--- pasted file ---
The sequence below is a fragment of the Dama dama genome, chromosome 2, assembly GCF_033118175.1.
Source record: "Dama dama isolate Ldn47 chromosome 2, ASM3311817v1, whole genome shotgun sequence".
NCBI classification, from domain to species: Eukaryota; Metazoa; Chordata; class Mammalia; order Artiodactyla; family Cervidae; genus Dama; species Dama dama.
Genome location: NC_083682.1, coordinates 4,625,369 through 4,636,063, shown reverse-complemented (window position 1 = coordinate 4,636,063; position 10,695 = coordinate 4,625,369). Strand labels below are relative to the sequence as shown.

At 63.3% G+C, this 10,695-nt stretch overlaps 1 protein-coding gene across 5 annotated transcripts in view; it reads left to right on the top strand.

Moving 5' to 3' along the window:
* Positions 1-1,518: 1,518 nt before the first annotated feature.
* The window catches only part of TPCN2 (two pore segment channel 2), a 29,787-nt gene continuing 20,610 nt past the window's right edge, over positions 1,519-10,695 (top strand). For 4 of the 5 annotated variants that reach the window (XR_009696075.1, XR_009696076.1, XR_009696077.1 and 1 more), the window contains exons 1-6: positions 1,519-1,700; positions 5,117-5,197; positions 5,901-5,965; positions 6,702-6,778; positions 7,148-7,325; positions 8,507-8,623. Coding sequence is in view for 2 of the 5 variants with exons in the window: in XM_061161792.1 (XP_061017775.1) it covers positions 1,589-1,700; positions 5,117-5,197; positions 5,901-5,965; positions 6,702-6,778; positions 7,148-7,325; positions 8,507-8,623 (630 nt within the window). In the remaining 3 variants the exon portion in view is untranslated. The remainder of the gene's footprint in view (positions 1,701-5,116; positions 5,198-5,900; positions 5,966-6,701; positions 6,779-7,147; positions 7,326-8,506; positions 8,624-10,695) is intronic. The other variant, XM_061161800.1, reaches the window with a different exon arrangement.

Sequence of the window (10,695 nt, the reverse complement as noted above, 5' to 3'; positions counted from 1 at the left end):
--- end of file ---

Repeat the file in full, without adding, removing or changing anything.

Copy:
The sequence below is a fragment of the Dama dama genome, chromosome 2, assembly GCF_033118175.1.
Source record: "Dama dama isolate Ldn47 chromosome 2, ASM3311817v1, whole genome shotgun sequence".
NCBI classification, from domain to species: Eukaryota; Metazoa; Chordata; class Mammalia; order Artiodactyla; family Cervidae; genus Dama; species Dama dama.
Genome location: NC_083682.1, coordinates 4,625,369 through 4,636,063, shown reverse-complemented (window position 1 = coordinate 4,636,063; position 10,695 = coordinate 4,625,369). Strand labels below are relative to the sequence as shown.

At 63.3% G+C, this 10,695-nt stretch overlaps 1 protein-coding gene across 5 annotated transcripts in view; it reads left to right on the top strand.

Moving 5' to 3' along the window:
* Positions 1-1,518: 1,518 nt before the first annotated feature.
* The window catches only part of TPCN2 (two pore segment channel 2), a 29,787-nt gene continuing 20,610 nt past the window's right edge, over positions 1,519-10,695 (top strand). For 4 of the 5 annotated variants that reach the window (XR_009696075.1, XR_009696076.1, XR_009696077.1 and 1 more), the window contains exons 1-6: positions 1,519-1,700; positions 5,117-5,197; positions 5,901-5,965; positions 6,702-6,778; positions 7,148-7,325; positions 8,507-8,623. Coding sequence is in view for 2 of the 5 variants with exons in the window: in XM_061161792.1 (XP_061017775.1) it covers positions 1,589-1,700; positions 5,117-5,197; positions 5,901-5,965; positions 6,702-6,778; positions 7,148-7,325; positions 8,507-8,623 (630 nt within the window). In the remaining 3 variants the exon portion in view is untranslated. The remainder of the gene's footprint in view (positions 1,701-5,116; positions 5,198-5,900; positions 5,966-6,701; positions 6,779-7,147; positions 7,326-8,506; positions 8,624-10,695) is intronic. The other variant, XM_061161800.1, reaches the window with a different exon arrangement.

Sequence of the window (10,695 nt, the reverse complement as noted above, 5' to 3'; positions counted from 1 at the left end):